A RIVER RAT PONDERS KATRINA By Jim Wright
by Jim Wright    Wed, Oct 19, 2005, 02:17 PM

A welcome to Jim Wright former Editorial Page Editor of the Dallas Morning News and long-time newspaper columnist.

Our prez let himself be stampeded by the PC Police up east on that “Refugee-Evacuee” nonsense. And so doing, he showed his fanny down home - at least among us river rats.

“River rat” is probably even less politically correct than “refugee” with such authorities as the New York Times. But as one who was born and bred a river rat -- in Osceola , Arkansas -- I know what I am talking about here. “Refugee” has ALWAYS been the preferred word along the Mississippi when the levees break and folks thereabouts have to make the big decision: Is it better to leave and live or stay and drown?

The word impressed itself on me strongly during the big floods in the mid-1930s. My mama was Western Union in our little town and her one-woman office was in the local depot. The depot was my playpen, because she took me to work with her. My day care was provided by mama and the six or seven railroad workers at the depot, who kept an eye on me and kept me from getting under the trains. It was a splendid place to be a kid, and I loved it. Then, one day, the place got all dramatic.

I was 3 or so that spring when the depot suddenly began to fill up with wet and bedraggled strangers, who huddled on the benches, slept on the floors and gratefully accepted whatever the local folks could bring them to keep them alive. In the ‘30s, nobody had much to spare, but they gave all the help they could and were thanked and appreciated by their flooded-out guests from upstream.

“Refugee” was the first word I had ever heard that did not apply to my normal life, i.e. “mama”, “daddy”, “Sunday school”, “pie” that sort of thing.

“What does that mean, Mama?” I asked. “People looking for higher ground,” she said, pointing out that any of us could become refugees ourselves. As the river kept on rising that year, I was soon to learn the truth of that definition.

Mama and Daddy both had jobs, and in the Depression, you didn’t lightly take off from a job, flood or no flood. But Mama decided her lone chick was far too precious to risk, so I was sent to higher, dryer ground. I was a new refugee.

My Aunt Em came and got me, and with our shoeboxes of fried chicken, we entrained and traveled to Granbury , Texas .

As a refugee, I do not remember cursing the federal bureaucracy, the welfare agencies, President Roosevelt, or the local and state authorities for my fate or the floods. I did not know any cuss words at the time; and, in truth, it sounded like a great idea, actually riding on one of those trains.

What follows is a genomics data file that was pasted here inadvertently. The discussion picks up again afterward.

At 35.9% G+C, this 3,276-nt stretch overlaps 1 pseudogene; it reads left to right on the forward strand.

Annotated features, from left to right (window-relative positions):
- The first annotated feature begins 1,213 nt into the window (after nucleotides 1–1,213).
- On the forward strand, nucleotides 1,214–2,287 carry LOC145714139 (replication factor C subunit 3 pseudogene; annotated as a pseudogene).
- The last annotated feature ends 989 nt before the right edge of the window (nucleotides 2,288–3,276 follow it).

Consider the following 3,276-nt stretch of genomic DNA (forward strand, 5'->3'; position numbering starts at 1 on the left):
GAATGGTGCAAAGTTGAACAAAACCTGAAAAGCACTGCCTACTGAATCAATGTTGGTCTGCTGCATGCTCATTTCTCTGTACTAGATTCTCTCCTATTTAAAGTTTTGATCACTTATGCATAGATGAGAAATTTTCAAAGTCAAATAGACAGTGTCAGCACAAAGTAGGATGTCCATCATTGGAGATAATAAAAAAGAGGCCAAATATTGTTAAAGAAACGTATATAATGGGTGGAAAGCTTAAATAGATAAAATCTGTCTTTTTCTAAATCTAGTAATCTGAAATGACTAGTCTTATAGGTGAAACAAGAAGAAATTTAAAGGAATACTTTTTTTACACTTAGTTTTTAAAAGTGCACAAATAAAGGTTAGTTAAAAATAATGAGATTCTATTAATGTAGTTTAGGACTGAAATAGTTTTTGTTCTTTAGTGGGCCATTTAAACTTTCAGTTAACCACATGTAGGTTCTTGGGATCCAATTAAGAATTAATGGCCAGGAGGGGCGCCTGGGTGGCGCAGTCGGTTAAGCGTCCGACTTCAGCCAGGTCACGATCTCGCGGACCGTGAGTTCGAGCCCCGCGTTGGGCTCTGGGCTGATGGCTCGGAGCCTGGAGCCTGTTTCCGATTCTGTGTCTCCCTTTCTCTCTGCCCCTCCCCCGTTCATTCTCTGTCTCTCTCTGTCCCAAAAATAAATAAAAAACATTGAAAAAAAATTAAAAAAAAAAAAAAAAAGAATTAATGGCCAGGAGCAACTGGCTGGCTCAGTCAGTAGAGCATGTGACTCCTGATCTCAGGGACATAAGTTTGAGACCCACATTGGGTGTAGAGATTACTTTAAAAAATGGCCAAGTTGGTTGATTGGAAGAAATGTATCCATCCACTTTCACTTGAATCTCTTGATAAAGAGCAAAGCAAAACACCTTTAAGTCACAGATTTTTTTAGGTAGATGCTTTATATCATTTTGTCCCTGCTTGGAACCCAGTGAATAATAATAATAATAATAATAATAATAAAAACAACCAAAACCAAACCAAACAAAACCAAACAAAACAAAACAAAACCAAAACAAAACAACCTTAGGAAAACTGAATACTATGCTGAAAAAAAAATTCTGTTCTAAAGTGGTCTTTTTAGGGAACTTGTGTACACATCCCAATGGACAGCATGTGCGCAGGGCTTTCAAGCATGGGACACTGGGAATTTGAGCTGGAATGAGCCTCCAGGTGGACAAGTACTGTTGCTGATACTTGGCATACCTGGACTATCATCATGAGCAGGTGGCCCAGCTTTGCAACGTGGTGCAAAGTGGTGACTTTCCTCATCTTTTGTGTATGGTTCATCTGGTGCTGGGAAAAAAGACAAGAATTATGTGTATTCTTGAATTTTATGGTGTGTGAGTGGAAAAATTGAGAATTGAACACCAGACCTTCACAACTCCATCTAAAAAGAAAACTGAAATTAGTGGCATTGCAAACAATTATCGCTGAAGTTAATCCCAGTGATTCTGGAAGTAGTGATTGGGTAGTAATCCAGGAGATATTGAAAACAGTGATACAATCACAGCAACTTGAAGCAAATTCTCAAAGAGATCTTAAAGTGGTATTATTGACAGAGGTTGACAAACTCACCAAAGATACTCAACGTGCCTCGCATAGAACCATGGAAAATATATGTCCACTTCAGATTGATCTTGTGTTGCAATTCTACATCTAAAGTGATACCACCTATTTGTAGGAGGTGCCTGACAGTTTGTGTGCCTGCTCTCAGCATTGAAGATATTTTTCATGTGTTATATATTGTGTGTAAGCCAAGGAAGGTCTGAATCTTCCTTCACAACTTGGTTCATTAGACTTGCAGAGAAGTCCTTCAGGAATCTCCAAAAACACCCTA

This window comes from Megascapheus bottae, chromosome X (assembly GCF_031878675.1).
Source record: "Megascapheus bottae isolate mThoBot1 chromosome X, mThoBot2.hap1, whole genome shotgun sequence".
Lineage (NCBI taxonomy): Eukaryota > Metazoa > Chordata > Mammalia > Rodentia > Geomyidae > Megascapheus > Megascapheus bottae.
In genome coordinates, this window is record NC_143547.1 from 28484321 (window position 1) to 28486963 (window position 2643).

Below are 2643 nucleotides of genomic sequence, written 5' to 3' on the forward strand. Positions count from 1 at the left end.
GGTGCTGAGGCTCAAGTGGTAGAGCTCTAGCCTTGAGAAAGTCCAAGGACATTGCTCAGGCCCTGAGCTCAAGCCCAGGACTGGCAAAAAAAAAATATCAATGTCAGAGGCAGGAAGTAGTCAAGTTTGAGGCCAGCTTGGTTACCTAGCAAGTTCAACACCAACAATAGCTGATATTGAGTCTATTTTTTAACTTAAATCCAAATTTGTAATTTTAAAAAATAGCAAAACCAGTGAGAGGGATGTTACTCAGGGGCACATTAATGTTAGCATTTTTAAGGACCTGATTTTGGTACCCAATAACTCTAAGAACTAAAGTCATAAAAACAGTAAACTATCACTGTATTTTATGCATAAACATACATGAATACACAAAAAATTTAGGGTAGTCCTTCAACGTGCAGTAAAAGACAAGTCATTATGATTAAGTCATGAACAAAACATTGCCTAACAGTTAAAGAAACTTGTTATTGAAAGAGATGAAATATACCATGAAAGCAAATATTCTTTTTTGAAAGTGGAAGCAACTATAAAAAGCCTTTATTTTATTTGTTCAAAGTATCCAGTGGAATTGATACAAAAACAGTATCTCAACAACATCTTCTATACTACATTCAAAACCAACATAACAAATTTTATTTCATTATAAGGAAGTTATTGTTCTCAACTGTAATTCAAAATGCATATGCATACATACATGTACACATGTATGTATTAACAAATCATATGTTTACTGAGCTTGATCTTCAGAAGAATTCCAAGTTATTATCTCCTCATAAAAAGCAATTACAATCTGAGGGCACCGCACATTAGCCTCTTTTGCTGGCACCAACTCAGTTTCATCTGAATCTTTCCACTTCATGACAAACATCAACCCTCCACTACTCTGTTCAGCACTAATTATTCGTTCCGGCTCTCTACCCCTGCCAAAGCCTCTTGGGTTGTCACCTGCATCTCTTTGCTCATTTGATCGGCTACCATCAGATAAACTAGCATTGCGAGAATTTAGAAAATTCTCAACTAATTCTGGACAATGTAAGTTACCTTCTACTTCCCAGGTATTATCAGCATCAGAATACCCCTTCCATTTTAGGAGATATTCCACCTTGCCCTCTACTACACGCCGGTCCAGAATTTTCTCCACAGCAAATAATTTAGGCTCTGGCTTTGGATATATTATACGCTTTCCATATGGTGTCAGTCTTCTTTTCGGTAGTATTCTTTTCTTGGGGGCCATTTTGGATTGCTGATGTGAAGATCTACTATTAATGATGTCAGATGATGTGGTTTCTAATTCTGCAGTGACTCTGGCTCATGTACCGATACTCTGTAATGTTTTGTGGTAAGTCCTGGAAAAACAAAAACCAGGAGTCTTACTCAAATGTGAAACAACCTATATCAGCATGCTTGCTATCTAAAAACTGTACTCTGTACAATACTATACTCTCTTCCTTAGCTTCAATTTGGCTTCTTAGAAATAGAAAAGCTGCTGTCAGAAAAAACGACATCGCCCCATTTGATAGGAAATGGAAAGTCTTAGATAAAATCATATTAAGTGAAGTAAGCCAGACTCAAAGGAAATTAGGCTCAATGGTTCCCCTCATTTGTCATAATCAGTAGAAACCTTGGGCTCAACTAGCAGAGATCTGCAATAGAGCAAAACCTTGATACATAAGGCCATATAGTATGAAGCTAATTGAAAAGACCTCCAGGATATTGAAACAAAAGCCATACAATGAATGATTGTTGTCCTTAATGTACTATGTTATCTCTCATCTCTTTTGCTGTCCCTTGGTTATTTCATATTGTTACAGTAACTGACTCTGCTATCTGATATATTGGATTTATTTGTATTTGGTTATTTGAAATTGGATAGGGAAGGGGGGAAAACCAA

Once I reached Granbury and the bosom of my mama's big family, I discovered to my delight that I had never had it so good. Indeed, I became the pampered Young Prince of the Clark family, who were railroad people.

Hosted by my grandparents and aunts, I could do no wrong. Two older girl cousins instantly decided that I was a full-size baby doll to play with, and my feet hardly touched the ground for a month or so. I could eat everything I wanted, do what I wanted, stay up until all hours, 9 or 9:30 some nights.

My poor mama, back home, was suffering the tortures of separation from her only child, now a refugee waif far away. As THEY ALWAYS DO, ‘WATERS’ BEING THE PLURAL SUBJECT it always does, however, the waters of Big Muddy ebbed, and the folks in the depot were able to go back upstream to where they came from. And the Young Prince was summoned to leave my kind hosts and kinfolks and return to mama and daddy and river rat reality.

As I alighted from the train, Mama, all tears and cries of delight, rushed across the platform and swept me up. I was glad to see her, but my first response to all this joy and welcome was this line, forever more a part of family history: “I just came back for some clean clothes, Mama, I'm going right back to Granbury.”

I have always known I was loved, for otherwise, I would have been killed on the spot. The point of this is, our prez ought to recognize that HIS mama, who pays no attention to the PC Police whatsoever, was bang on when she pointed out that not all of the Katrina “evacuees” were horrified, despairing, and desperate to leave all the goodies and the role of victims of the cruel flood and return to where they came from. I know from personal experience exactly how they feel.

And so, Mr. President, in addition to my tip to avoid going along with the PC Police, I would also advise you to listen to YOUR mama.

As Mrs. Barbara Bush pointed out, and was consequently beat up by the PC media, when it comes to being a refugee, there is suffering, and then there is suffering. Not all those Katrina folks we are supposed to carefully call “evacuees” are going to leave their own Granbury after the waters drop back home.

I met a neighbor the other day, and as he waited in his pickup to let me drive my pickup through the gate, I noticed he had a passenger. He said, “This is my nephew from Port Arthur .” The young man, fresh from flight from Rita, leaned forward and added emphatically, “And I am a REFUGEE!” As opposed, I guess, to the more PC choice favored by those who care about that kind of thing.

Aside from the semantics of supposed PC self-esteem terminology, there are other odd sidelights of Katrina. Some poll or other the other day found that half those in Houston, who came there from New Orleans and Katrina, want to stay in Texas .

Could be that’s why those Democrat officeholders in Nawlins and Louisiana are sweating bullets. A big hunk of their power base may have crossed the state line and might not come back.

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